Cars were unsafe at any speed, and houses used to settle. Baseball was the thing that happened in the sun; the names etched into products were an enduring reassurance, bigger than Presidents. So, see: you can’t trust memory. All hewed to the texture of some collected knowledge, the big lies remain very much the same. But we, the creatures, with the sliest of shit-eating grins, are only slightly more (or less?) aware.
Three members now unfortunately deceased, Negativland enter the fourth decade of their existence this year. And so, here, ostensibly, comes a moment for unquiet reflection. But the Bay Area collective has never really been good at performing for ego’s sake, at least not without an Olympic buccal bulge. Like a museum of cultural detritus, they’ve never mistaken casual introspection for profundity.
Negativland have always been about an idea and, like the culture war cycle — itself a primary ammunition for the band’s high-caliber brand of subversive nosism — the idea has hardly died down. Between unpainted intervals, True False, Negativland’s latest, presents some of the band’s most potent, musical, and “popular” ideas in, I think, years.
So, where were we? Let’s see. Garbage, media, mass psychogenic illness… Among others, these themes have, over the years, threaded a neat motif through all of Negativland’s self-styled hideous triptychs. And so the band remains primarily concerned with the relationships people share with systems, as well as the means through which those relationships are expressed.
But what does it mean to be true? That question’s over my pay grade, but True False poses the question and invents a brilliant subversion of logic in response; “I don’t have a single American friend,” etc. So dedicated to freedom of misinformation — resolving opposites in some simple inverse amendment — True False attempts to expose false dichotomies. It mostly succeeds. It also feels like it’s speaking to me personally. (To be fair, it does open with an address to one “David,” perhaps a self-effacing reference to the late Weatherman, or maybe the Brom murders?)
In any case, “Discernment,” a mainstay of live sets for two decades, finally shows up here in studio format, reflecting a synthesis of pure maths. But, as we’re told toward the end: “Yesterday Hates Today;” and it could just as easily be the other way around. So True False isn’t at all like a clip show sketch, in form or in function. Instead, it feels mostly considered, genuine, and current. While the band has always risen to occasions of self-reference, these moments never descend into the languor of self-congratulation. And will you at least consider the sky’s burning algebra? Negativland were children of the radio era, and under a different sun, this album might be a solemn retread.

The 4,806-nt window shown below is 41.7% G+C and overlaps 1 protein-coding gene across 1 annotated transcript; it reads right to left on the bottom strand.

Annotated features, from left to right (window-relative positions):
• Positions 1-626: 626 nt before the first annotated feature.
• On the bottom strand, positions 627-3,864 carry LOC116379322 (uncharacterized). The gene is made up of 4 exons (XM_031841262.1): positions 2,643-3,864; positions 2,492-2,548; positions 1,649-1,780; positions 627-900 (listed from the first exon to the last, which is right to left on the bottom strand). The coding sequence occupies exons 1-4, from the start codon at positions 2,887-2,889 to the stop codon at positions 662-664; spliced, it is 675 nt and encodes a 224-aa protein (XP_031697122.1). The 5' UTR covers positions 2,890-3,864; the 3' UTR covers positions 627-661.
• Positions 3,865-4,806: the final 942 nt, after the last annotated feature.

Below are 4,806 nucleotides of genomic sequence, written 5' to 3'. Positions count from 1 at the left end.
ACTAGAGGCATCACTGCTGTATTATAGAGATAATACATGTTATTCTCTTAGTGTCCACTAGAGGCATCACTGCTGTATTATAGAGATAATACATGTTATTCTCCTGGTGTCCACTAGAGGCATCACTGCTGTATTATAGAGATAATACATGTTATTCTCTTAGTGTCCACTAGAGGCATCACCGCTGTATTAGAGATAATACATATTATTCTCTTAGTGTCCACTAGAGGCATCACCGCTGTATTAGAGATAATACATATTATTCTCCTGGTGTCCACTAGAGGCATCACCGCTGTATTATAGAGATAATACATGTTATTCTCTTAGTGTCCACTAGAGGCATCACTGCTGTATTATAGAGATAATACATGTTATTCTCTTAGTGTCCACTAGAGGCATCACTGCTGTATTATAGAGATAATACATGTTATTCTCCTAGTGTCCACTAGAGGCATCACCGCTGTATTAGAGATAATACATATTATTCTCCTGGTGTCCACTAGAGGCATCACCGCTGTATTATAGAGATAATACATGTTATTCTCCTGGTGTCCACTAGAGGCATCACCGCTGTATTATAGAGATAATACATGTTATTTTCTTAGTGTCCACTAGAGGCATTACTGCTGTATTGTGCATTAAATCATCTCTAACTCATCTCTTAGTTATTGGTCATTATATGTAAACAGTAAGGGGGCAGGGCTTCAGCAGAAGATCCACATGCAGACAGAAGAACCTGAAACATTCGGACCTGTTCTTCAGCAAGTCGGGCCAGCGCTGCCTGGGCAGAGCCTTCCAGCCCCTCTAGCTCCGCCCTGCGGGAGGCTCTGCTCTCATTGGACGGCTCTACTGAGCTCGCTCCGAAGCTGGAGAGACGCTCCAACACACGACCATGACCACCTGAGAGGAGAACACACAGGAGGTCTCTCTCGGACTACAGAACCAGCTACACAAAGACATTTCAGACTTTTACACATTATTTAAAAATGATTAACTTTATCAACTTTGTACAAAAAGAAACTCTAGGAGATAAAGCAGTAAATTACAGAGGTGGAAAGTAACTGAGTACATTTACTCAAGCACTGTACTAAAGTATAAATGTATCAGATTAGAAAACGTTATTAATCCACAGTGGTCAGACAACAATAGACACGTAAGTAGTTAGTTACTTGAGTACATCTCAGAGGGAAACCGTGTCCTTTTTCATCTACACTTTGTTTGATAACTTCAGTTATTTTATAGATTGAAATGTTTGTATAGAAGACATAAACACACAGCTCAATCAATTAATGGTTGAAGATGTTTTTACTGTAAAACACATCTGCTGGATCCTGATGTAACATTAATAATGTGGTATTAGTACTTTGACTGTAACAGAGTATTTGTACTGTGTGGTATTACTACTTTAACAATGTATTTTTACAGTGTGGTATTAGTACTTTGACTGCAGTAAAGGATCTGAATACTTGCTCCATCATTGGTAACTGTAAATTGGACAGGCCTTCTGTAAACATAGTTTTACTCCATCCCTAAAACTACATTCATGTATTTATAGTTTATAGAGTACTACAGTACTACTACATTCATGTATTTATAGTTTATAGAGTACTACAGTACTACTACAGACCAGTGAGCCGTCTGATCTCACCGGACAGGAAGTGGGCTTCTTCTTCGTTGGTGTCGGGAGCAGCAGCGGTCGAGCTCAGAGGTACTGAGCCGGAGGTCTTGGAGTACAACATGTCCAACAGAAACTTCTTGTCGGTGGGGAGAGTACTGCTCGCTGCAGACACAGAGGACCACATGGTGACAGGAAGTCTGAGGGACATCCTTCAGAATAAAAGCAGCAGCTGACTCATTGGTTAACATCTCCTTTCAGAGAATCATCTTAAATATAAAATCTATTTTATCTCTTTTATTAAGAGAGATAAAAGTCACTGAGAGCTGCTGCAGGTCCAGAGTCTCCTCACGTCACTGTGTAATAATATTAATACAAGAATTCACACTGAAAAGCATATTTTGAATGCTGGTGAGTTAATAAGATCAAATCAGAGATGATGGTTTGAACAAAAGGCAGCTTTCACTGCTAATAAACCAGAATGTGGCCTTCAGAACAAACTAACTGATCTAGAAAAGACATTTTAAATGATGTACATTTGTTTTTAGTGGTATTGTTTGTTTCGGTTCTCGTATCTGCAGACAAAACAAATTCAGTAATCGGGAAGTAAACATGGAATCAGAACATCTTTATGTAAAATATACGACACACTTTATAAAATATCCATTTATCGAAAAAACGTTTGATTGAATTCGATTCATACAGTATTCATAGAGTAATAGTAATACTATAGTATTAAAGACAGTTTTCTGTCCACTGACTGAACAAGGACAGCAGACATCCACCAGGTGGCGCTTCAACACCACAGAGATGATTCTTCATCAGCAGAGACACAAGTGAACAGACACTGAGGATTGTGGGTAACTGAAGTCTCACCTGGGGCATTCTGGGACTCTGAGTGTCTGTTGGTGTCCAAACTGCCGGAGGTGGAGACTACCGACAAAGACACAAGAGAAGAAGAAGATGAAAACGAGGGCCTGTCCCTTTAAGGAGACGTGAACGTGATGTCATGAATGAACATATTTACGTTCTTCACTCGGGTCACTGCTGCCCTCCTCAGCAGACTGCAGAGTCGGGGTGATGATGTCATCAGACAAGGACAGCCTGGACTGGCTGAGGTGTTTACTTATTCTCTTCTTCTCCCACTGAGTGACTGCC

But True False is thankfully imbued with contemporary textures and references that ultimately reflect the newer issues. We hear the spliced phantasms of Ras Baraka and Barack Obama populated on the same track, “This is Not Normal,” in which the titular statement repeats, as if some perverse and obvious mantra for our times. A critical study of “normalcy” in general, the track manages to slyly avoid roasted fingers and bothesideism. Other entries, like “Melt the North Pole” and “Certain Men,” respectively touch upon climate change and the structural violence of male authority. Both are performed with equal humor and humility. There is also a song about bees.
The record’s climax arguably comes with “Fourth of July,” a searing and hilarious critique of internet slacktivism, outrage porn, and 21st-century right-wing entitlement. “I can make 15 fucking posts on Facebook, and not fucking one of you will share it!” an anonymous MAGA-inflected voice seethes, churchy organs a-whirring in the background. More prone to an obscurantist kind of dehydrated wit, Negativland’s “Fourth of July” stands out as one of the album’s truly laugh-out-loud moments.
And so, like some of the band’s best work, True False scans like a rapid-fire series of in-jokes. If you’re a fan, you’ll like it. If not, hard cheese. Regardless, the album is an often impressive, frequently funny interrogation of our thrownness. It’s like a flippant middle-finger aimed into the abyss of our past’s familiar matrix. Diffuse in nature, its obfuscation of character and argument seems to gesture, as is expected, at a kind of widespread dissociation, not to mention a generalized ignorance and complacency. Negativland have always set their sights on the deceptively anodyne, the “mostly harmless,” the suburban. But in lieu of headline thoughts or broad strokes, True False boldly attempts to address several questions at once, hopefully (or maybe hopelessly?) suggesting more than just a binary answer.